# Does a [B4O8]4- anion really exist?

I am currently collecting information for an abstract and therefore I wanted to discuss different $$\ce{[BO3]^3-}$$ and $$\ce{[BO4]^5-}$$ connectivities. I also found a book on crystallography and the following passage

(Summarized translation of the original German text in [1])

When a finite connection of $$\ce{[BO3]^3-}$$ units is considered group borates form. [...] $$\ce{[B2O5]^4-}$$ (via vertices), $$\ce{[B2O4]^2-}$$ (via edges) or for example $$\ce{[B4O8]^{4-}}$$ (four-membered ring). [...]

It's about the last example that I cannot really find any other mention in literature. Although it looks okay if you consider vertex-connected oxoborate units forming a $$\ce{[B4O8]^{4-}}$$ anion, I cannot seem to find any example in literature. Even the book doesn't give any example.

I found some minerals for example $$\ce{Ca2B4O8}$$ but it's also described as $$\ce{CaB2(OH)8}$$. There are examples with $$\ce{[B4O8]^{4-}}$$ but they always contain additional $$\ce{(OH)-}$$ ligands.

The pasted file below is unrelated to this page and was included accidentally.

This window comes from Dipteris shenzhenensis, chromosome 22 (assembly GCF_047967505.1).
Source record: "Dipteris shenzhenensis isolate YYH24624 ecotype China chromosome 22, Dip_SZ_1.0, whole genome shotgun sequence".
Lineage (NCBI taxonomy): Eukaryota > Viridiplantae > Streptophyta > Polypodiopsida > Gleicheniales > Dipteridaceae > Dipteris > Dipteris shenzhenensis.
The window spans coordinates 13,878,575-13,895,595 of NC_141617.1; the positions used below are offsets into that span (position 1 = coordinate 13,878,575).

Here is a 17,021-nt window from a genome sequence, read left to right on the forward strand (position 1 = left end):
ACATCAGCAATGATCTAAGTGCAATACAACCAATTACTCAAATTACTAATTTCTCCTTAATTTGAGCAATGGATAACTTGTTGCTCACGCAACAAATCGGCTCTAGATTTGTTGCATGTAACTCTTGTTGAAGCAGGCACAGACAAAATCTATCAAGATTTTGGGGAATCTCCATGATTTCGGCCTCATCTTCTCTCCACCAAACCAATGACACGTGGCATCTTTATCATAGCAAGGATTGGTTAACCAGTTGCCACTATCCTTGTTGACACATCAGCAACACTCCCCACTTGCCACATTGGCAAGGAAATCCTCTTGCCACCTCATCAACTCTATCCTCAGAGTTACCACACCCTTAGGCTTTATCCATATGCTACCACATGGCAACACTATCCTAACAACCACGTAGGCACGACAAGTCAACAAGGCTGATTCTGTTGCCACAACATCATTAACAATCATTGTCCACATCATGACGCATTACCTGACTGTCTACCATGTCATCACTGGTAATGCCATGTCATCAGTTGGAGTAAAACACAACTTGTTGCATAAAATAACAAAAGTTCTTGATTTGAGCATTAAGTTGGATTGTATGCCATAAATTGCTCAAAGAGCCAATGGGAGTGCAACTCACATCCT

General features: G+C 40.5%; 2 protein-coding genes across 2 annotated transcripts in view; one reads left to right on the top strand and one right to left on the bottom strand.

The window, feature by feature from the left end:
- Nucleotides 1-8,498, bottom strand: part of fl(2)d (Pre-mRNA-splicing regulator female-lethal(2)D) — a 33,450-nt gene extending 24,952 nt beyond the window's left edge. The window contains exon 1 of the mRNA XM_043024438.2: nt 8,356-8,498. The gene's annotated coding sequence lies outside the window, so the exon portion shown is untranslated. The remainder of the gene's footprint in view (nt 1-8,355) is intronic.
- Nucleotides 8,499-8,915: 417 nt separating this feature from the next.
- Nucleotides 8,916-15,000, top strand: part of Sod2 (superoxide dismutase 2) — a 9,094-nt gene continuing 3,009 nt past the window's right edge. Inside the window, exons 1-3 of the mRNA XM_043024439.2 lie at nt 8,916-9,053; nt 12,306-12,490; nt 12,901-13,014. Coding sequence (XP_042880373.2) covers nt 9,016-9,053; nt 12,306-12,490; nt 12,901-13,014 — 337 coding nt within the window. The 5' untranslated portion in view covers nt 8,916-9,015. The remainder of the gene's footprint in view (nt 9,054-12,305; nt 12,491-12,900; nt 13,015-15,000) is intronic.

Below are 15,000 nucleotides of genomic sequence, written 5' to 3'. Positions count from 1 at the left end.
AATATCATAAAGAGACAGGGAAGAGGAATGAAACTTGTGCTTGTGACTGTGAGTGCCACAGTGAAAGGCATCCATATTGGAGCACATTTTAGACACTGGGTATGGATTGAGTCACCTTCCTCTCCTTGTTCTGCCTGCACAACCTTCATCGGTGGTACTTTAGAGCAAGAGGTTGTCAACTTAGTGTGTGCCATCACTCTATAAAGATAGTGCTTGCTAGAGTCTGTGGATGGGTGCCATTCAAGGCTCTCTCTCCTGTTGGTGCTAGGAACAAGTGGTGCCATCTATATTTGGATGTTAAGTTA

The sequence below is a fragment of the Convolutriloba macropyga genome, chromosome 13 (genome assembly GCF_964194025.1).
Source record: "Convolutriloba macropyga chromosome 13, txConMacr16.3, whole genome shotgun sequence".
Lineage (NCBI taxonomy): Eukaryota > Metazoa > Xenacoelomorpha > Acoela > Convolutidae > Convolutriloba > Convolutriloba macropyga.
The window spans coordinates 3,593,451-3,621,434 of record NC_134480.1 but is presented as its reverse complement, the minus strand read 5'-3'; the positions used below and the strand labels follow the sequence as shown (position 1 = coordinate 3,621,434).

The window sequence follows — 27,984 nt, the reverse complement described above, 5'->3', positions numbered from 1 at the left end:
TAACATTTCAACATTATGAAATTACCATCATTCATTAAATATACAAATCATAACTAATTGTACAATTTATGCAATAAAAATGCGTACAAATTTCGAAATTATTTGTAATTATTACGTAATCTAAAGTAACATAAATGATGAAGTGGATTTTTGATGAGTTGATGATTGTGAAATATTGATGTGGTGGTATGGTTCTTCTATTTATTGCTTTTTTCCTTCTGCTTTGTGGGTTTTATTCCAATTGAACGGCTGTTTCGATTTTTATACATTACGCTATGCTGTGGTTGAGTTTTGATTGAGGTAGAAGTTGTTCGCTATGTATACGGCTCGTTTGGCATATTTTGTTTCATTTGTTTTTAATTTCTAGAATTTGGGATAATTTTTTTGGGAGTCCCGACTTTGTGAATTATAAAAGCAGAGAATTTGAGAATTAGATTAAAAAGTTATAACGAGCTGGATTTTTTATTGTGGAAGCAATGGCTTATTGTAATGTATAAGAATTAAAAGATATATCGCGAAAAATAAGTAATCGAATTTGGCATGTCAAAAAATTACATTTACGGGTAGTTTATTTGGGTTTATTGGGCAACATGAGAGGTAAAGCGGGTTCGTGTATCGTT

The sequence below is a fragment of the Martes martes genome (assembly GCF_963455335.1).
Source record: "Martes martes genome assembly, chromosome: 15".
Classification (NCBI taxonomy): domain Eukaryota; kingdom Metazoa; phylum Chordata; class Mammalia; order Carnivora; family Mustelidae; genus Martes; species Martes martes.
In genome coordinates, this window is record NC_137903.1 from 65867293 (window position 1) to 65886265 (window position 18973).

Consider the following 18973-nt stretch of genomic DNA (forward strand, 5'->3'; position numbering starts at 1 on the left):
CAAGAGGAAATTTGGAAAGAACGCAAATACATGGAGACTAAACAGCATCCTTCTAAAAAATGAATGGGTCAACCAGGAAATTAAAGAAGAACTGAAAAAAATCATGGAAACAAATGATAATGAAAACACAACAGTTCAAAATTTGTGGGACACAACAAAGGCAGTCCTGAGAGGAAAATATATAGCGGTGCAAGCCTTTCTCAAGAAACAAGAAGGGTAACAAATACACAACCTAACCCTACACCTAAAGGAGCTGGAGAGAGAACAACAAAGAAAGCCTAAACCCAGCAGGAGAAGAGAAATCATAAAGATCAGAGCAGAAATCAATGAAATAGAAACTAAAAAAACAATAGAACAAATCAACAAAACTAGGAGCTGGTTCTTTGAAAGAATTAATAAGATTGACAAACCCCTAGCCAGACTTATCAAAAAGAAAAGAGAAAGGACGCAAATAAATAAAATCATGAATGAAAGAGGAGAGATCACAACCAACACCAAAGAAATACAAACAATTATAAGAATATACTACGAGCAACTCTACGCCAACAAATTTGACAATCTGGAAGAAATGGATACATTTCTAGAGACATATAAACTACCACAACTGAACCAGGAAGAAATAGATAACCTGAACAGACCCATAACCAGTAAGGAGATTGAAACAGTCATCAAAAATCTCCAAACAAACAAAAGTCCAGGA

The any other explanation I could think of would be $$\ce{[B4O7]^{2-}}$$. That would have a different structure (they also sketched their molecule anion and the got the charges correct so I don't think $$\ce{[B4O8]^{4-}}$$ is typing mistake). So, did anyone else find any example on a $$\ce{[B4O8]^{4-}}$$? I would usually check the Gmelin but due to the virus spread our library is currently closed.

[1] W. Kleber, H.-J. Bautsch, J. Bohm, Einführung in die Kristallographie, 19th edition, Oldenbourg Verlag, Munich, 2010.

Edit: I also did a quick DFT, hybrid functional B3LYP with Def2-SVP on the anion and according to my bond analysis (don't know if you can trust that for a tetra-anion here) all $$\ce{B-O}$$ bonds inside the ring have a bond order of 1.x while the external $$\ce{B-O}$$ bonds have a double bond character (I guess it's treating them as $$\ce{B=O}$$ rather than with charges here). But in theory that thing should be stable to me.